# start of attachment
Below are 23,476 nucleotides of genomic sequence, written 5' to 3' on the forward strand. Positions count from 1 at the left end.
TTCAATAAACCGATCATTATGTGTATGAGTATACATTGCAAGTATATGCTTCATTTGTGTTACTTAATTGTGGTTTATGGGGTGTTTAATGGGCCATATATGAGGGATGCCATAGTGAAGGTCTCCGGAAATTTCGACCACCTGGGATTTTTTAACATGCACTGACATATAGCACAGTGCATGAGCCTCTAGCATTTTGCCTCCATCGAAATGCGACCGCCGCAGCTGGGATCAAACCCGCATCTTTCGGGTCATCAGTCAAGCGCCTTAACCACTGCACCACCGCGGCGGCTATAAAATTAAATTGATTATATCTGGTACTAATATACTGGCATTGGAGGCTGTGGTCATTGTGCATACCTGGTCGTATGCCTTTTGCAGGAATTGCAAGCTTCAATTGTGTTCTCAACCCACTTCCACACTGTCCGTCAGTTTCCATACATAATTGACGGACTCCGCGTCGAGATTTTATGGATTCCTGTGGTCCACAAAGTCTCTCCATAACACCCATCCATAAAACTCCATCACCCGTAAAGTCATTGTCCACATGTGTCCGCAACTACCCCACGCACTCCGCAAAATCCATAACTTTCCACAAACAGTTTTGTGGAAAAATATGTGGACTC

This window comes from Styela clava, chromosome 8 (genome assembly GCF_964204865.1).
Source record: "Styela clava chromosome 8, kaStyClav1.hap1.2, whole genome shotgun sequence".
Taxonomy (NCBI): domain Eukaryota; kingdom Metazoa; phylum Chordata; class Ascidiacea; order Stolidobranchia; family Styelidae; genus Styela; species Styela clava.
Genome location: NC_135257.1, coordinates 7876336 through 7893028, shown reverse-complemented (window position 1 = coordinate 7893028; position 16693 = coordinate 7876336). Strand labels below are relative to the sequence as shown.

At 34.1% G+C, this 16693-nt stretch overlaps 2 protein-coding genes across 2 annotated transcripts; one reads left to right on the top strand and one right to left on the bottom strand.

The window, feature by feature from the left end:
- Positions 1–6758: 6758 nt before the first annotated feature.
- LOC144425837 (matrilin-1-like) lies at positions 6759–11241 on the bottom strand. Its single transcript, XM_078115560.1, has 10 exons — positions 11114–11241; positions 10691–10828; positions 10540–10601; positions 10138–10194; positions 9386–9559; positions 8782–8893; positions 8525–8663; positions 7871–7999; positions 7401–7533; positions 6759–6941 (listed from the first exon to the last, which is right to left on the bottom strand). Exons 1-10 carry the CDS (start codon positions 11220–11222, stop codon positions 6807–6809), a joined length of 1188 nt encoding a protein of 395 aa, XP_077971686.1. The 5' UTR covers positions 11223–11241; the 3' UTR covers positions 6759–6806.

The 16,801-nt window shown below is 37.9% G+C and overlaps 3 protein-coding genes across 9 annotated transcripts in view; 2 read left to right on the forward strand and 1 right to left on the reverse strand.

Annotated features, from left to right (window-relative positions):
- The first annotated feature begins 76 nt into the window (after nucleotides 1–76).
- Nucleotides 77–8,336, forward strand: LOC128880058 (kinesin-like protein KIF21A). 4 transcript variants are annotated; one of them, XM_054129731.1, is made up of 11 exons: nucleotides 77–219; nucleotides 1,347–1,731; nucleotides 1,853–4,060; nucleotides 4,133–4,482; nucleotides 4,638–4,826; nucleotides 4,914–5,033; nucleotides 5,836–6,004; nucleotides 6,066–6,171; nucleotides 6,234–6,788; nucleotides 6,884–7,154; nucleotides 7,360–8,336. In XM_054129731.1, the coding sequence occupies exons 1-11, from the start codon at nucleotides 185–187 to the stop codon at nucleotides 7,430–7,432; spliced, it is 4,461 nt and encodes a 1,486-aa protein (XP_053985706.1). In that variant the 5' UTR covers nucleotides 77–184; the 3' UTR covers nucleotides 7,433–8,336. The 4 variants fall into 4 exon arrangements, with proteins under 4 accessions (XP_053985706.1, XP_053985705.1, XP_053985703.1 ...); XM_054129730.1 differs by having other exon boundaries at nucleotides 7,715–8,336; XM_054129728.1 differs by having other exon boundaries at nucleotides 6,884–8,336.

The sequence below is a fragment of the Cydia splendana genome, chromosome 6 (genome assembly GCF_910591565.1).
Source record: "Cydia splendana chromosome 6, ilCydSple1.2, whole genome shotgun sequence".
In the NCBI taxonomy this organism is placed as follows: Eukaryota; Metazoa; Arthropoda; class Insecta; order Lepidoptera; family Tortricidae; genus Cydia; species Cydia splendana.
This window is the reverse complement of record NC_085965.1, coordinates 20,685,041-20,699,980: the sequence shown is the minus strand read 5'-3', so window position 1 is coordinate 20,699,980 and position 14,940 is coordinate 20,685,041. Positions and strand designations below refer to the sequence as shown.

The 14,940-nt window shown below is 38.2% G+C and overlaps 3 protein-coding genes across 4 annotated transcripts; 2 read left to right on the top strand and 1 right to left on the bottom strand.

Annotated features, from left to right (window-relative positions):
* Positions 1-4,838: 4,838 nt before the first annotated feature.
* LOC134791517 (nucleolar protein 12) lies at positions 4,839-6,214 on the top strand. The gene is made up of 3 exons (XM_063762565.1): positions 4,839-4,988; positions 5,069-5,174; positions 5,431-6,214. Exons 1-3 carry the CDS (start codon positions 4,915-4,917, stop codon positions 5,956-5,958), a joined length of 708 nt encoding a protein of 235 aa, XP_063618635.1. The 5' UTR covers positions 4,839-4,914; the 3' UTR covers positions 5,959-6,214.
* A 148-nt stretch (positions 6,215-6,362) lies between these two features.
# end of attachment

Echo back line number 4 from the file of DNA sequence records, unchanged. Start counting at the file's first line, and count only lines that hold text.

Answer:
Source record: "Styela clava chromosome 8, kaStyClav1.hap1.2, whole genome shotgun sequence".